In chapter 4 (“The Plain Sense”), Barton dissects out “original,” “intended,” “historical,” “literal,” and what he names “plain” sense. He claims that the term “‘original sense,’ taken to refer to the meaning of the earliest textual strata, does not capture very much of what biblical criticism has been concerned with” (71). We would agree. The homiletical undertaking, in particular, ought to be focused upon the text at hand, not on putative proto-canonical textual ancestors. Neither is the object of preaching the historical event behind the text (“what really happened”); rather, it is the Holy Spirit-inspired account of that event that is to be exposited.

Barton also doubts that “a concern for the author’s intention is a defining characteristic of biblical criticism” (73). He adduces the case of the book of Proverbs, asserting that “Proverbs are the epitome of authorless texts” (74). Hardly. If there is a text, there is an author (whether writer or, in the case of Proverbs, a compiler). And if there is an author, there is an intention. Moreover, intentions exist, even at the level of the secondary genre, the canon; its organic storyline and the interdependent theological motifs attest to the unity of its intention. Insofar as they can be determined from the text (and to a great extent, they can), such intentions must be carefully attended to. Barton does emphasize the importance of the “macrosemantics” of texts—the momentum of the whole, how the parts fit into the whole, and vice versa (26). In essence, this is a nod to authorial intention; macrosemantics seeks to discover what the author was doing with the text (in linguistic parlance, the “pragmatics” of the text, as opposed to semantics—what the author was saying). Barton is quite right; this aspect of textual interpretation, vital to subsequent application, has oft been neglected in biblical criticism and, consequently, in preaching.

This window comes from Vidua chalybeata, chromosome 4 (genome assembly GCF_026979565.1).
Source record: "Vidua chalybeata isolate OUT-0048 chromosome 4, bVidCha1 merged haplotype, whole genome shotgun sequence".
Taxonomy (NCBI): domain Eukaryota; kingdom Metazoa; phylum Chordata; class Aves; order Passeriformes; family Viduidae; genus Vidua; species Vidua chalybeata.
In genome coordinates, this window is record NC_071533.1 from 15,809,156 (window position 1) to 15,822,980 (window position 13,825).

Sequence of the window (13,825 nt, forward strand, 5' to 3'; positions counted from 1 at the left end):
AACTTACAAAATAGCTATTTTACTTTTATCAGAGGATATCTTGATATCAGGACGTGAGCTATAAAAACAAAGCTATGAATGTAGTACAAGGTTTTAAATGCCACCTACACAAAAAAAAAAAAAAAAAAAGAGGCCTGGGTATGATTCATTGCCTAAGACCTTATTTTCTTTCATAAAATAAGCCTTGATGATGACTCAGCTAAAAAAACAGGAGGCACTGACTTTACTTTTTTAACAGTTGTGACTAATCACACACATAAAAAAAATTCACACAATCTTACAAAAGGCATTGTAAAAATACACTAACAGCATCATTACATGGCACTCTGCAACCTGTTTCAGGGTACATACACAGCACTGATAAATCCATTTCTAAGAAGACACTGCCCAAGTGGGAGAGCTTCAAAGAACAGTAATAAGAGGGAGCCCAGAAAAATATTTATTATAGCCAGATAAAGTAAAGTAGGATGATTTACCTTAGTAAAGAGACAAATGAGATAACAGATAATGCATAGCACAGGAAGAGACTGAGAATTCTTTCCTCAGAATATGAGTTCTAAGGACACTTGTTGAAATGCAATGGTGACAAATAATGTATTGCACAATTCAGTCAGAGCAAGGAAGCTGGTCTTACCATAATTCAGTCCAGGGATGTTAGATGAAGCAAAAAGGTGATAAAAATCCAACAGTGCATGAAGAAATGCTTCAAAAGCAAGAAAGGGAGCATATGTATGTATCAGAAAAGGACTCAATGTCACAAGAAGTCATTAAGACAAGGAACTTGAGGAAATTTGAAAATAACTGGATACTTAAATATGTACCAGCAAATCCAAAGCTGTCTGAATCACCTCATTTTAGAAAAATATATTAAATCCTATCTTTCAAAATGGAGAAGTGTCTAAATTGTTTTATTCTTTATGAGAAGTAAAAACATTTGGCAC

Towards the end of the book, Barton confesses his bias: “[W]hat I am proposing is no less religious than approaches such as the canonical one, but … it is actually more so” (181; also 186). Indeed! All approaches have “religion” in them; all have assumptions and convictions. Mine happens to be that this Book is true, tried, and trustworthy. And I dare say that that is the more charitable conviction. Barton, on the other hand, fails to give the canonical corpus due respect as a unique genre and language-game, a text sui generis. The unique properties of this inspired text must be considered in tandem with the characteristics it shares with other typical literary products. In other words, a special hermeneutic must be interwoven with a general hermeneutic. They go hand in hand, an approach which Barton, unfortunately, rejects (181).

Bibliotheca Sacra 165 (2008): 493–494